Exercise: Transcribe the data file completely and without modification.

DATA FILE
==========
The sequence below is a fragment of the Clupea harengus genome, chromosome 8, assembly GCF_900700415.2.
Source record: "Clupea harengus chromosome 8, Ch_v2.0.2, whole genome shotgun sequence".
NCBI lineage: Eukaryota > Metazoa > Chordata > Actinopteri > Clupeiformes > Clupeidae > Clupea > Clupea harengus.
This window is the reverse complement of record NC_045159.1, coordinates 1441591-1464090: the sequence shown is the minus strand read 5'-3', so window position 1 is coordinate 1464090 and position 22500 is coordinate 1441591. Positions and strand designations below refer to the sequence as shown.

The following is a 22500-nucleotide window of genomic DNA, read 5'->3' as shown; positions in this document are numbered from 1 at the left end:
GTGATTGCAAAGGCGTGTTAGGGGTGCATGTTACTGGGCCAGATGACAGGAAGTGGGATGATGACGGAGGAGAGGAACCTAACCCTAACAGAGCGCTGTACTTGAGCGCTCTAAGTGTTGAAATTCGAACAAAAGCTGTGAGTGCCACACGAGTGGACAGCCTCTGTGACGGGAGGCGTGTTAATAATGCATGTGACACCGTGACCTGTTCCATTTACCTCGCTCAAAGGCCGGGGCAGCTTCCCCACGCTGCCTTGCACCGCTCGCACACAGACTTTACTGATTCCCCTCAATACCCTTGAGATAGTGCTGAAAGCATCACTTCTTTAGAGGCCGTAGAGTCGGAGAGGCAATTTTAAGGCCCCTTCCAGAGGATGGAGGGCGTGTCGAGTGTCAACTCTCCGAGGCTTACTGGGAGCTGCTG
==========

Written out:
The sequence below is a fragment of the Clupea harengus genome, chromosome 8, assembly GCF_900700415.2.
Source record: "Clupea harengus chromosome 8, Ch_v2.0.2, whole genome shotgun sequence".
NCBI lineage: Eukaryota > Metazoa > Chordata > Actinopteri > Clupeiformes > Clupeidae > Clupea > Clupea harengus.
This window is the reverse complement of record NC_045159.1, coordinates 1441591-1464090: the sequence shown is the minus strand read 5'-3', so window position 1 is coordinate 1464090 and position 22500 is coordinate 1441591. Positions and strand designations below refer to the sequence as shown.

The following is a 22500-nucleotide window of genomic DNA, read 5'->3' as shown; positions in this document are numbered from 1 at the left end:
GTGATTGCAAAGGCGTGTTAGGGGTGCATGTTACTGGGCCAGATGACAGGAAGTGGGATGATGACGGAGGAGAGGAACCTAACCCTAACAGAGCGCTGTACTTGAGCGCTCTAAGTGTTGAAATTCGAACAAAAGCTGTGAGTGCCACACGAGTGGACAGCCTCTGTGACGGGAGGCGTGTTAATAATGCATGTGACACCGTGACCTGTTCCATTTACCTCGCTCAAAGGCCGGGGCAGCTTCCCCACGCTGCCTTGCACCGCTCGCACACAGACTTTACTGATTCCCCTCAATACCCTTGAGATAGTGCTGAAAGCATCACTTCTTTAGAGGCCGTAGAGTCGGAGAGGCAATTTTAAGGCCCCTTCCAGAGGATGGAGGGCGTGTCGAGTGTCAACTCTCCGAGGCTTACTGGGAGCTGCTG